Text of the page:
CLASSICAL Aldeburgh Early Music Festival Snape Maltings, Suffolk

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The Independent Culture
The Aldeburgh Early Music Festival has rapidly established the roots of a tradition, its setting blessed this year with mild weather and the miraculous absence of an easterly wind. Two Snape Maltings concerts - offered back-to-back on Easter Sunday, yet separated by 600 years of history - shared the common bond of story-telling, with Philip Pickett's New London Consort injecting life and colour into a programme of 13th-century Marian songs, while Mark Rowlinson and Sherona Joshua reached into the heart of Schubert lieder.

Pickett's roving archival researches have here brought him to Gautier de Coincy's Miracle de Nostre Dame, a monumental and popular verse narrative in honour of the Virgin Mary written between 1214 and 1236. Gautier's predilection for spoonerism and double entendre may have been lost in translation, but the freshness of the Grand Prior of Soissons's poetic imagination and the skill with which he adapted and composed melodies for his text, were powerfully conveyed by the New London Consort.

Piquant parallel harmonies, for instance, in the polyphonic accompaniment of "S'amour dont sui espris" highlighted baritone Simon Grant's observation that "even the most vice-befouled person will be cleansed" if he submits tearfully to the Blessed Virgin. Grant and his admirable soloist partner, Julia Gooding (soprano), suggested an affinity with Gautier's ideas on music, expressing the words with natural tenderness and conviction: "God listens to the intention," wrote Gautier, "not to the voice or the instruments."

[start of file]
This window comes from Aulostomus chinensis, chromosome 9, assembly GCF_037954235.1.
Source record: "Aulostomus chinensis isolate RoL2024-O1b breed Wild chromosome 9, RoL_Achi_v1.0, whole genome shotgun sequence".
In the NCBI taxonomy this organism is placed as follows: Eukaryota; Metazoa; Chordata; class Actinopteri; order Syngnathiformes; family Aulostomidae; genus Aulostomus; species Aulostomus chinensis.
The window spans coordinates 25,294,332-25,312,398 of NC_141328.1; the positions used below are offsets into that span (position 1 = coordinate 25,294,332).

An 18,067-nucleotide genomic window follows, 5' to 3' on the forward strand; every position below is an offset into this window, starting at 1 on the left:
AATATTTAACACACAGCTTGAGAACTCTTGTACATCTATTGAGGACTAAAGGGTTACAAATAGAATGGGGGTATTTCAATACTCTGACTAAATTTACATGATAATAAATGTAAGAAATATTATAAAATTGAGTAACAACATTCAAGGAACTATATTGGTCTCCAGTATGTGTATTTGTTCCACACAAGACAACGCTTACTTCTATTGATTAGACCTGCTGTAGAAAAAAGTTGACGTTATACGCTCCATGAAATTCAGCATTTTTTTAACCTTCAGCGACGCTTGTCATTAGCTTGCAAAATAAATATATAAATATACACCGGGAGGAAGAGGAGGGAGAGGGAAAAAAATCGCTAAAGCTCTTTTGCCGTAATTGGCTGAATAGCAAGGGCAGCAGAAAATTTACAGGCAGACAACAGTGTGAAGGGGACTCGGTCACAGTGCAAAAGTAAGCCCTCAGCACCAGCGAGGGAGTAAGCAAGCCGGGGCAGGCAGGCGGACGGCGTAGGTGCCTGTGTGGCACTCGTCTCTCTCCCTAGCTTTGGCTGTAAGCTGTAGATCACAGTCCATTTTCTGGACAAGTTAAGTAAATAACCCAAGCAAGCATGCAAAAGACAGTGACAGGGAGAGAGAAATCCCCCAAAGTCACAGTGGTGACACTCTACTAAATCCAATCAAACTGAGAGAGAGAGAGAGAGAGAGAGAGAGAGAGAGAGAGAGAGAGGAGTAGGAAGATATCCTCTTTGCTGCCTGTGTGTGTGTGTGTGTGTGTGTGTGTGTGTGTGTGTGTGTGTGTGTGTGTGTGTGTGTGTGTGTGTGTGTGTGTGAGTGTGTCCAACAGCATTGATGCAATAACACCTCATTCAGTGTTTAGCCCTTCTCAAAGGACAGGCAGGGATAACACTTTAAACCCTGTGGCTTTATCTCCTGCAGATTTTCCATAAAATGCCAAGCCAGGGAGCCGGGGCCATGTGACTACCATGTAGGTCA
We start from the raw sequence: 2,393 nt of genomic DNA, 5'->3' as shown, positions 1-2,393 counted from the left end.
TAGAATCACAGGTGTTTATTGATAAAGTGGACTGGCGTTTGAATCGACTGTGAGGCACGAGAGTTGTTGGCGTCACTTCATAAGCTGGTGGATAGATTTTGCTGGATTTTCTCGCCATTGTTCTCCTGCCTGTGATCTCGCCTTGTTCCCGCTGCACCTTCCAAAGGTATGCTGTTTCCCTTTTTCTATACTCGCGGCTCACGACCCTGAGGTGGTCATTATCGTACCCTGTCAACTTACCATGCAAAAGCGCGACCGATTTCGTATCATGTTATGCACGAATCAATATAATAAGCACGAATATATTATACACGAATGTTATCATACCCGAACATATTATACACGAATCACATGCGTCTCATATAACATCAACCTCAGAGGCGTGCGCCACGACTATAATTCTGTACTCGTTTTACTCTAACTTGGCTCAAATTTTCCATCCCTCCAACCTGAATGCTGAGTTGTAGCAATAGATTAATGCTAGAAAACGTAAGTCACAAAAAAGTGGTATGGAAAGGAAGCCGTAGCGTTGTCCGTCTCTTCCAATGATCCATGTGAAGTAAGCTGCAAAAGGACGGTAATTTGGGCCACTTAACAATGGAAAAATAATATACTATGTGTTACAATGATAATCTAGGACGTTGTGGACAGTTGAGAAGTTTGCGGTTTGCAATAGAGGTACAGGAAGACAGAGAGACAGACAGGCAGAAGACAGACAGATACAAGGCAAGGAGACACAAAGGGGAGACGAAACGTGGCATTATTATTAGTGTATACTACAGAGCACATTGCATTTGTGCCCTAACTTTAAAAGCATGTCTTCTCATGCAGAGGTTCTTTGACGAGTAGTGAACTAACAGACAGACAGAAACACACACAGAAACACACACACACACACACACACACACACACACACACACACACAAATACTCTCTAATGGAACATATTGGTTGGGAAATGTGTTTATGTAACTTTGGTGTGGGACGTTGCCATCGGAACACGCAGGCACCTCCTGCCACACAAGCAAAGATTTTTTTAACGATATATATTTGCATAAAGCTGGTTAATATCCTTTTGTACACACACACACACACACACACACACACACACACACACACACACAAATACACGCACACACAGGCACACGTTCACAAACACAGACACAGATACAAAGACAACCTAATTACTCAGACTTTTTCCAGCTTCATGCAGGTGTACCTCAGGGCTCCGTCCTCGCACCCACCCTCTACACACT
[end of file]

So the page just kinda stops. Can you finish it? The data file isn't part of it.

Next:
The intention in this performance was clearly to engage the audience, an aim achieved with great energy and no little artistry by the New London Consort. The hypnotic beauty of Gautier's "Ma viele", potentially the most tedious of the songs on offer, was delivered with noble dignity by Grant and fiddler Pavlo Beznosiuk, direct and affecting in their response to the devotional text.

Iberian colour and inflexions provided the second-half contrast, tinged with Arabic influences and inspired improvisations from Tom Finucane's lute. The Cantigas de Santa Maria, whether written by King Alfonso the Wise or merely compiled at his court, are clearly royal in terms of their magnificant melodic richness, suiting especially Julia Gooding's warm, colourful soprano and appealing to her skills as a story-teller.

Mark Rowlinson, better known as a senior Radio 3 producer, could happily give up his day job in favour of a singing career. His late-evening Schubert recital was arguably weighed down by the singer's informed, entertaining, but occasionally overlong introductions. Even so, Rowlinson's choice of songs to poems written by Schubert's friends and his shrewd delivery of them provided full compensation.

The danger of talking before singing was exposed in the first stanza of the Abschied von einem Freunde, with Rowlinson struggling to find the placement required to navigate its high tessitura in an otherwise tender- hearted, intelligent account of the song. Indeed, the balance between the emotions and the intellect were set with unfailing good taste throughout this recital, aided by Sherona Joshua's alert fortepiano accompaniments and impassioned contributions to such miniature dramas as Der Jungling und der Tod and Der Zwerg.

Andrew Stewart

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